Hackaday Links: November 13, 2016

The Travelling Hackerbox is going International. I wrote a post on this earlier in the week, and I’m still looking for recipients for the box that are not in the United States. The sign-up form is right here, [the sign up form is now closed] and so far we have good coverage in Canada, Australia, NZ, Northern Europe, and a few in Africa. If you ever want to be part of the Travelling Hackerbox, this is your chance. I’m going to close the sign-up sheet next week. Sign up now.

Like the idea of a travelling hackerbox, but are too impatient? Adafruit now has a box subscription service. Every quarter, an AdaBox will arrive on your doorstep packed to the gills with electronic goodies.

The very recently released NES Classic edition is the 2016 version of the C64 DTV — it’s a Linux system, not as elegant, and there’s little hacking potential. If you want to increase the amount of storage, desolder the Flash chip (part no. S34ML04G200TFI000), and replace it with a larger chip. The NES Classic edition isn’t the coolest retro system coming out — Genesis is back, baby. Brazil has had a love affair with the Genesis/Mega Drive because of their bizarre import restrictions. Now, the manufacturer of the Brazilian Sega clones is releasing a Linux-ified clone. Does anyone know how to export electronics from Brazil?

The CFP deadline for the SoCal Linux Expo is fast approaching. You have until the 15th to get your talks in for SCALE.

Let’s talk about dissolvable 3D printer support material. One of the first materials able to be printed and removed by dissolving in water was PVA. Makerbot sold it for use in their dual extruder machines. PVA does dissolve, but it degrades at higher temperatures and kills nozzles. HIPS can be dissolved with limonene, but it’s really only for use in conjunction with ABS. This week, E3D released their Scaffold support material. It’s a PVA/Polyvinyl alcohol filament — ‘the stuff gel caps are made out of’ was the line we got when E3D previewed Scaffold at MRRF last March. It’s a support material that’s water dissolvable, compatible with most filaments, and is able to produce some amazing prints. It’s available now, but it is a bit pricey at £45 for half a kilo. Brexit is a good thing if you’re paid in dollars.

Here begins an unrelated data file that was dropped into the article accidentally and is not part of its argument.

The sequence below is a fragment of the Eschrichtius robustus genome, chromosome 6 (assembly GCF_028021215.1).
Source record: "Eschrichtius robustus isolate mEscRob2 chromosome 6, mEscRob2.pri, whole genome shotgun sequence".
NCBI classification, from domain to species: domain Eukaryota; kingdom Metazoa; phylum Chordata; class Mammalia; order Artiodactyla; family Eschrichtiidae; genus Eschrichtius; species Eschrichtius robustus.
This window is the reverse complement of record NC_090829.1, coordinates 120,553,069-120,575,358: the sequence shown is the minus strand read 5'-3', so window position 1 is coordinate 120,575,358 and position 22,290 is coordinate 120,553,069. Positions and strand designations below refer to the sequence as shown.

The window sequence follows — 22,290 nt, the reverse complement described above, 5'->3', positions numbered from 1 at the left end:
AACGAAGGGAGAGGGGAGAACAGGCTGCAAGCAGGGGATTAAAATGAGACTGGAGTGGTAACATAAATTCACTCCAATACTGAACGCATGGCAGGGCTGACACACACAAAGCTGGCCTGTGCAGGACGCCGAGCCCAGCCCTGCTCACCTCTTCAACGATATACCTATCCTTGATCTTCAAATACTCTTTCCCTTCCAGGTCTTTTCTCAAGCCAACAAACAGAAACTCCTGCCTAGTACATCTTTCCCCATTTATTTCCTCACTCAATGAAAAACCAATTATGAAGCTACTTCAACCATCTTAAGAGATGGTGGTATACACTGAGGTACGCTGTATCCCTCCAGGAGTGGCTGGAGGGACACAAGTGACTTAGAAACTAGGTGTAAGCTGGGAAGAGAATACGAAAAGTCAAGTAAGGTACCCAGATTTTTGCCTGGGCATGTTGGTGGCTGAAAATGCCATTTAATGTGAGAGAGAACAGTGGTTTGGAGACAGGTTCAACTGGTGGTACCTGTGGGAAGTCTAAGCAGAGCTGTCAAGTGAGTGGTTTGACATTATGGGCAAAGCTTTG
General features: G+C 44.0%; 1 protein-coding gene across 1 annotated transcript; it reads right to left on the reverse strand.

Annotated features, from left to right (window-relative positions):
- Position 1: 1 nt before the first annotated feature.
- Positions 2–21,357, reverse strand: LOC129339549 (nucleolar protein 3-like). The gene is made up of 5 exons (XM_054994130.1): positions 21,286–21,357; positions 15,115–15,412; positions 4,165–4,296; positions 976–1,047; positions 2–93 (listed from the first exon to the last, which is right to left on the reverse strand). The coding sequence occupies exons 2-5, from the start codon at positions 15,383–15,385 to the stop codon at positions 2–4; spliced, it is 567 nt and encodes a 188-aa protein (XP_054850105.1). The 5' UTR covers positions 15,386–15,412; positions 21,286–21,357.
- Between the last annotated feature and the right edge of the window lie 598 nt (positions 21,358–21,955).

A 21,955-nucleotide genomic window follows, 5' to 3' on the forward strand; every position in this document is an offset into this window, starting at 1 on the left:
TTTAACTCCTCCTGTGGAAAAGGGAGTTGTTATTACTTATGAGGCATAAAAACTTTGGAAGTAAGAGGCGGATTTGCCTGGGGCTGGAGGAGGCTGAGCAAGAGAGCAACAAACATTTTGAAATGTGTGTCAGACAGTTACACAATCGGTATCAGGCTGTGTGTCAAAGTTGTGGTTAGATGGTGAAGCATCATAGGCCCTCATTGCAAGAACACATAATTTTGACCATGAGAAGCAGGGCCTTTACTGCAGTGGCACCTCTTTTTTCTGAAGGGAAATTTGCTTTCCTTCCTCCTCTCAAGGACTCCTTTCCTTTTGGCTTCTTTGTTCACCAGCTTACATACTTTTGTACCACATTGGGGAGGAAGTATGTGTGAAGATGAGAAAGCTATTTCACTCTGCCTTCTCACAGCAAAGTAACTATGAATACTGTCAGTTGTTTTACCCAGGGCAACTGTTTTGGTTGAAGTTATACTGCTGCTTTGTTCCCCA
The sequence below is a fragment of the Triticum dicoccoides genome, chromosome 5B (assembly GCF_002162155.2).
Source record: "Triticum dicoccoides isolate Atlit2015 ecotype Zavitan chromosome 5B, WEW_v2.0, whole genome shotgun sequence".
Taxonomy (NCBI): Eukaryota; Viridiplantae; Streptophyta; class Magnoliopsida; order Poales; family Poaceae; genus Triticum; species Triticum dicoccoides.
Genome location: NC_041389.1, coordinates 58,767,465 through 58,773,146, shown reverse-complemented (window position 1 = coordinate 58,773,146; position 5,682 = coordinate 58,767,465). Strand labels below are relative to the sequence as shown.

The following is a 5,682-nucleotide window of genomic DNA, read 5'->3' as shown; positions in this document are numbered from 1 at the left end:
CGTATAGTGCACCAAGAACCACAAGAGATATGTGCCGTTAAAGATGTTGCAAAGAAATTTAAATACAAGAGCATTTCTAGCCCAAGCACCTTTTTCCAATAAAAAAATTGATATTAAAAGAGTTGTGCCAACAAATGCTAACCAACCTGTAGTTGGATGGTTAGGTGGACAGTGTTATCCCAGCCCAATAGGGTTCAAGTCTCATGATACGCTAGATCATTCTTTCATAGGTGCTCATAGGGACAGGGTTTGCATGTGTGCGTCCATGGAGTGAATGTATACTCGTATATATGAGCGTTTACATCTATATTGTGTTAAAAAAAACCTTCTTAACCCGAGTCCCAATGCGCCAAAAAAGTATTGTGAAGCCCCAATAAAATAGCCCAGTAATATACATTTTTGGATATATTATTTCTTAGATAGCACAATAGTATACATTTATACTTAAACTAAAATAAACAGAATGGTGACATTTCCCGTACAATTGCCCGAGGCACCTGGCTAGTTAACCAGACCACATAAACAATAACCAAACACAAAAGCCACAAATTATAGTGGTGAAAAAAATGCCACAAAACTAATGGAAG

If you’re into chiptunes, you’ve heard about Little Sound DJ. LSDJ is a cart/ROM capable of toggling all the registers on the Game Boy sound chip, sequencing bleeps and bloops, and generally being awesome. The recently released Nanoloop Mono is not Game Boy software. It’s a few op-amps and a PIC micro pasted on a board that turns the Game Boy into a synth. You get a significantly more 80s sound with the Nanoloop Mono over LSDJ, audio input, and a step sequencer.

A Modular Game Boy Synthesizer

Euro

Synth heads and electronic music aficionados the world over love a good rackmount synth. These days, though, synthesis tends more toward small, digital, and ‘retro’ rather than the monstrous hulking behemoths of the 60s and 70s. [gieskes] might be ahead of the curve, here, as he’s built a Game Boy module for his eurorack synthesizer.

The software running on [gieskes]’s Game Boy is the venerable Little Sound DJ (LSDJ), the last word in creating chiptunes on everyone’s favorite 8-bit handheld. As with any proper Game Boy used in chiptunes, there are a few modifications to the 1980s era hardware. [gieskes] tapped into the cartridge connector with a ‘repeat’ signal that provides slowed down, noisy signals for LSDJ. There’s also pitch control via CV, and the audio output is brought up to 10Vpp

In the video below, you can see [gieskes]’ euroboy in action with a few Doepfer synth modules. There’s also a very cool pulse generator made from an old hard drive in there, so it’s certainly worth the watch.

Continue reading “A Modular Game Boy Synthesizer”

Hacking Game Boy for sound

[Gijs] cracked open his Game Boy and added some parts to give him more sound synthesis control. He uses Little Sound Dj (LSDj), a popular Game Boy program used to pump out those classic 8-bit sounds. The unit seen above and heard in the clip after the break has an added potentiometer and circuit board. He’s got a few other hacked Game Boys on his site as well, including an Arduino generating random music on the handheld.

Continue reading “Hacking Game Boy for sound”

Blip Festival: Reformat the Planet


Pitchfork.tv is showing the documentary Blip Festival: Reformat the Planet for one week only. The Blip Festival is an annual chiptune event in New York City featuring musicians who use video game consoles as part of their production. The documentary has a ton of artist interviews and music from all across the spectrum. Most of the initial featured artists are using the Game Boy LSDJ tracker cartridge. [Nullsleep] has put together a tutorial for the device. You’ll see a lot of other old hardware and hear discussions of coveted mods like adding backlights as well. [Mark Denardo] is shown using a PSP as part of his performance. Other people are using software like Fruity Loops to build tracks with Nintendo samples. Honestly, our favorite part was a clip of the loud objects doing a live soldering circuit bending performance on top of an overhead projector at the Bent Festival. Although not musical, Element Labs’ Versa TILE makes a fairly mesmerizing backdrop throughout the film too. You can find links to all the featured artists on last year’s festival page.

Blip Festival 2008 happens December 4-6 in Brooklyn, NY.

[via Waxy]

[photo: ziggy fresh]